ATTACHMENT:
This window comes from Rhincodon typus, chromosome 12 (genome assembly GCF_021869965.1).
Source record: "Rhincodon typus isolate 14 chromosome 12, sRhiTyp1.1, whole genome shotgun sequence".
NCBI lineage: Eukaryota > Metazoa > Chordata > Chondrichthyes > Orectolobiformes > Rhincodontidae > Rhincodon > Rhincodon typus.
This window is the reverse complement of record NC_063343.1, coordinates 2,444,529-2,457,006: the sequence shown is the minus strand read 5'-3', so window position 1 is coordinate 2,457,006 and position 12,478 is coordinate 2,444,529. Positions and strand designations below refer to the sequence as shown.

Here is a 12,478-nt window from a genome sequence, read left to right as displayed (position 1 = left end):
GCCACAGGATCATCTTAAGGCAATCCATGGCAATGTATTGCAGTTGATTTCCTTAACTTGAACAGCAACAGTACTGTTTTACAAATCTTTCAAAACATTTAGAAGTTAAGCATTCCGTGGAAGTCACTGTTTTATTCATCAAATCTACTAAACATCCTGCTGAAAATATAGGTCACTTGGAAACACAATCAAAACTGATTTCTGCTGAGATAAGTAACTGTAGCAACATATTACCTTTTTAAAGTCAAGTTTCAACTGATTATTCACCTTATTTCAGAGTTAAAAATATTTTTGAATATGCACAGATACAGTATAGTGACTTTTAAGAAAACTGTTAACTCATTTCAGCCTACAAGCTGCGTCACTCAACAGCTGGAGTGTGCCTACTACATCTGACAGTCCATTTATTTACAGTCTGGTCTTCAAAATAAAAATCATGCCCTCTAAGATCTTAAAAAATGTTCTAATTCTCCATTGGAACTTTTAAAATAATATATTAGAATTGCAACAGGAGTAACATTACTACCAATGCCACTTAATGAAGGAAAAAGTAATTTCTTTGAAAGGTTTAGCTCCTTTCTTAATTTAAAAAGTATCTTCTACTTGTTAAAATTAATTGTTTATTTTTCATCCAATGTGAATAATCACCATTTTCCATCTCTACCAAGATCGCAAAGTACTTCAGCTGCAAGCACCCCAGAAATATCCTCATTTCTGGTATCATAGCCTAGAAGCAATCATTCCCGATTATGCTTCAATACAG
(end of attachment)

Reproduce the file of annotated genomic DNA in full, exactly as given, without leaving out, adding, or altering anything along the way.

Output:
This window comes from Rhincodon typus, chromosome 12 (genome assembly GCF_021869965.1).
Source record: "Rhincodon typus isolate 14 chromosome 12, sRhiTyp1.1, whole genome shotgun sequence".
NCBI lineage: Eukaryota > Metazoa > Chordata > Chondrichthyes > Orectolobiformes > Rhincodontidae > Rhincodon > Rhincodon typus.
This window is the reverse complement of record NC_063343.1, coordinates 2,444,529-2,457,006: the sequence shown is the minus strand read 5'-3', so window position 1 is coordinate 2,457,006 and position 12,478 is coordinate 2,444,529. Positions and strand designations below refer to the sequence as shown.

Here is a 12,478-nt window from a genome sequence, read left to right as displayed (position 1 = left end):
GCCACAGGATCATCTTAAGGCAATCCATGGCAATGTATTGCAGTTGATTTCCTTAACTTGAACAGCAACAGTACTGTTTTACAAATCTTTCAAAACATTTAGAAGTTAAGCATTCCGTGGAAGTCACTGTTTTATTCATCAAATCTACTAAACATCCTGCTGAAAATATAGGTCACTTGGAAACACAATCAAAACTGATTTCTGCTGAGATAAGTAACTGTAGCAACATATTACCTTTTTAAAGTCAAGTTTCAACTGATTATTCACCTTATTTCAGAGTTAAAAATATTTTTGAATATGCACAGATACAGTATAGTGACTTTTAAGAAAACTGTTAACTCATTTCAGCCTACAAGCTGCGTCACTCAACAGCTGGAGTGTGCCTACTACATCTGACAGTCCATTTATTTACAGTCTGGTCTTCAAAATAAAAATCATGCCCTCTAAGATCTTAAAAAATGTTCTAATTCTCCATTGGAACTTTTAAAATAATATATTAGAATTGCAACAGGAGTAACATTACTACCAATGCCACTTAATGAAGGAAAAAGTAATTTCTTTGAAAGGTTTAGCTCCTTTCTTAATTTAAAAAGTATCTTCTACTTGTTAAAATTAATTGTTTATTTTTCATCCAATGTGAATAATCACCATTTTCCATCTCTACCAAGATCGCAAAGTACTTCAGCTGCAAGCACCCCAGAAATATCCTCATTTCTGGTATCATAGCCTAGAAGCAATCATTCCCGATTATGCTTCAATACAG